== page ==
HP 32s & 48gx



#2

I'm going back to school to get a masters and was going dig up my old 48gx or my 32s. Instead of unpacking my storage shed, I was entertaining getting one of these calcs used on ebay. The prices are much higher than expected....

I was expecting to get the calcs for ~$10 bucks. Why are they so expensive? Heck, I can buy a new 48gii for $110 where a 48gx is going for $130+ on ebay. Something isn't adding up.


#3

"Monty Hall" wrote:

Quote:
I'm going back to school to get a masters and was going dig up my old 48gx or my 32s. Instead of unpacking my storage shed, I was entertaining getting one of these calcs used on ebay. The prices are much higher than expected....

I was expecting to get the calcs for ~$10 bucks. Why are they so expensive? Heck, I can buy a new 48gii for $110 where a 48gx is going for $130+ on ebay. Something isn't adding up.


Since the "price wasn't right", you don't want to "make a deal" on eBay. [er, sorry, (ahem) ...]

Although older and with fewer features, HP's calculators from the 1980's are better in design, engineering, and construction than today's outsourced models. This explains the enduring demand for the best RPN and RPL models, which, by the way, inlcudes the even-older 11C, 15C, and 41CX among others.

I don;t believe that the new 48Gii has the two ports for plug-in cards, as the 48GX had. Neither does the new 49G+, to my recollection.


#4

"I don;t believe that the new 48Gii has the two ports for plug-in cards, as the 48GX had. Neither does the new 49G+, to my recollection."

No, the 49g+ has a slot for SD cards. These are industry standard Flash Memory devices, ranging from 16MB up to a gigabyte. You can buy a 32MB SD card for about ten dollars or so.

Given the choice between a 49gii and 49g+, I'd choose the 49. Its faster, has a much better screen, and more memory. The gii can not be upgraded.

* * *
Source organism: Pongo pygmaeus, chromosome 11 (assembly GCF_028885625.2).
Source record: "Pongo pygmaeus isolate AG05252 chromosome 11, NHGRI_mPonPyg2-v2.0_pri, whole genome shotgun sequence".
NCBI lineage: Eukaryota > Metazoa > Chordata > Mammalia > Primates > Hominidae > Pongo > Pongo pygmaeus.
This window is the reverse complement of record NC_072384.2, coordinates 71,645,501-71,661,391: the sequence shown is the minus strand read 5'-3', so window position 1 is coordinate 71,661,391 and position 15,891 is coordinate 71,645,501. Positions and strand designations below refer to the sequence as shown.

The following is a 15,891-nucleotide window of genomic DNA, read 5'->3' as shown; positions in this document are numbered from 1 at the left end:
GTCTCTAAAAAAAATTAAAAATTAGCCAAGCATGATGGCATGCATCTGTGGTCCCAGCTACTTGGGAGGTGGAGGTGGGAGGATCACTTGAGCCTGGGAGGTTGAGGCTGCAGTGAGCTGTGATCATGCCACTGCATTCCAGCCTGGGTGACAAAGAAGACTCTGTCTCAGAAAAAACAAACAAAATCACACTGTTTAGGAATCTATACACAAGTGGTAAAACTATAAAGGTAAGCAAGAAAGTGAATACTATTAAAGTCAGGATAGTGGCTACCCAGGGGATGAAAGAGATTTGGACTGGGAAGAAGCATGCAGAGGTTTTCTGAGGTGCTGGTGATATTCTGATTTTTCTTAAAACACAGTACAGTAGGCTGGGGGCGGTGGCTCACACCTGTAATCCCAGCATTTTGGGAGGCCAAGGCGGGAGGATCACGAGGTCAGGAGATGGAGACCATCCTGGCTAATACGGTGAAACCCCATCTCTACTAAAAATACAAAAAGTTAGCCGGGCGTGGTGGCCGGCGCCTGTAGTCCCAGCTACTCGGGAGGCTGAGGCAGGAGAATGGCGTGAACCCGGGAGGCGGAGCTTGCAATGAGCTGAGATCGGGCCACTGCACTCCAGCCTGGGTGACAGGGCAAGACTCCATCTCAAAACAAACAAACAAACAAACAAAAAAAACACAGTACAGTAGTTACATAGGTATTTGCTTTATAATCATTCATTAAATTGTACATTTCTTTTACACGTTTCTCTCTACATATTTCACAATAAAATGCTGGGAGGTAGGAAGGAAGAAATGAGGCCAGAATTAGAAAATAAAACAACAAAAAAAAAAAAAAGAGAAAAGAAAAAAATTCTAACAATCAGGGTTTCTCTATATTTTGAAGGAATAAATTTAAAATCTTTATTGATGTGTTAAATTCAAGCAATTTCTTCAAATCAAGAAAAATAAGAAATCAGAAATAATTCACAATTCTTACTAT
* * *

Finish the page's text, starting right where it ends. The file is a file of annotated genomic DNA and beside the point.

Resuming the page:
#5

Hi;

I own an HP49G+ with a 256MB SD card. It's something to try out prior to copare, as 'dot' mentions. I read once here that the fixed user memory (RAM) in the HP48GII is smaller than the one available in the HP48G+ (less than 100KBytes?). Should it be because of the new features, like resident CAS in the HP48GII?

Luiz (Brazil)

#6

"." posted,

Quote:
No, the 49g+ has a slot for SD cards. These are industry standard Flash Memory devices, ranging from 16MB up to a gigabyte. You can buy a 32MB SD card for about ten dollars or so.

"No"? What I really had in mind was the ROM application cards that the old 48GX would accept. (Of course, RAM cards were also available.) Can the 49G+ accept those same ROM cards? If not, that might explain why the 48GX retains its value.

-- KS


#7

Hi, Karl;

the only "extension" slot available in the HP49G+ is the SD-compatible. No previous ROM card available for the HP48GX can be used (there is no extra slot at all). The "advantage" is the HP49+ IR input/output, not available in the HP49G.

Cheers.

Luiz (Brazil)

#8

Hi,

> ROM cards? If not, that might explain

> why the 48GX retains its value

>

That may be one reason.